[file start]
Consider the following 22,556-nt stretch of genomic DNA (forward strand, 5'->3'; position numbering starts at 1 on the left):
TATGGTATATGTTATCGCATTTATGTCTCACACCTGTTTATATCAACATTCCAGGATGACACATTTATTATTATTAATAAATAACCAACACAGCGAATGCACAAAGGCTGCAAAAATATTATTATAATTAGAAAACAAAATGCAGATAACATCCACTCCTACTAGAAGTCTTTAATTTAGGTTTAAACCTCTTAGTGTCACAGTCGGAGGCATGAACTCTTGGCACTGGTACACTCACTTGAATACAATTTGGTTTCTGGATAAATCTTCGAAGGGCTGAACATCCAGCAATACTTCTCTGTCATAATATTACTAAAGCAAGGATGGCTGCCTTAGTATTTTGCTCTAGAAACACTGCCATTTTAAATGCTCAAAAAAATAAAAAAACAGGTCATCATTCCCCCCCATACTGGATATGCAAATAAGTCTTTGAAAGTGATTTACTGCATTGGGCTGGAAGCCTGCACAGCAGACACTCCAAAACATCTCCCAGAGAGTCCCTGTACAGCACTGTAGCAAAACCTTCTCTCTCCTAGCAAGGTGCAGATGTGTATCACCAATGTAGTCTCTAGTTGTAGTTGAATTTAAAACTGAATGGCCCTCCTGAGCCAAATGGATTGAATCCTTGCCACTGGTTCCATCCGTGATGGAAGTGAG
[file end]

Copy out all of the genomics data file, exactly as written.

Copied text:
Consider the following 22,556-nt stretch of genomic DNA (forward strand, 5'->3'; position numbering starts at 1 on the left):
TATGGTATATGTTATCGCATTTATGTCTCACACCTGTTTATATCAACATTCCAGGATGACACATTTATTATTATTAATAAATAACCAACACAGCGAATGCACAAAGGCTGCAAAAATATTATTATAATTAGAAAACAAAATGCAGATAACATCCACTCCTACTAGAAGTCTTTAATTTAGGTTTAAACCTCTTAGTGTCACAGTCGGAGGCATGAACTCTTGGCACTGGTACACTCACTTGAATACAATTTGGTTTCTGGATAAATCTTCGAAGGGCTGAACATCCAGCAATACTTCTCTGTCATAATATTACTAAAGCAAGGATGGCTGCCTTAGTATTTTGCTCTAGAAACACTGCCATTTTAAATGCTCAAAAAAATAAAAAAACAGGTCATCATTCCCCCCCATACTGGATATGCAAATAAGTCTTTGAAAGTGATTTACTGCATTGGGCTGGAAGCCTGCACAGCAGACACTCCAAAACATCTCCCAGAGAGTCCCTGTACAGCACTGTAGCAAAACCTTCTCTCTCCTAGCAAGGTGCAGATGTGTATCACCAATGTAGTCTCTAGTTGTAGTTGAATTTAAAACTGAATGGCCCTCCTGAGCCAAATGGATTGAATCCTTGCCACTGGTTCCATCCGTGATGGAAGTGAG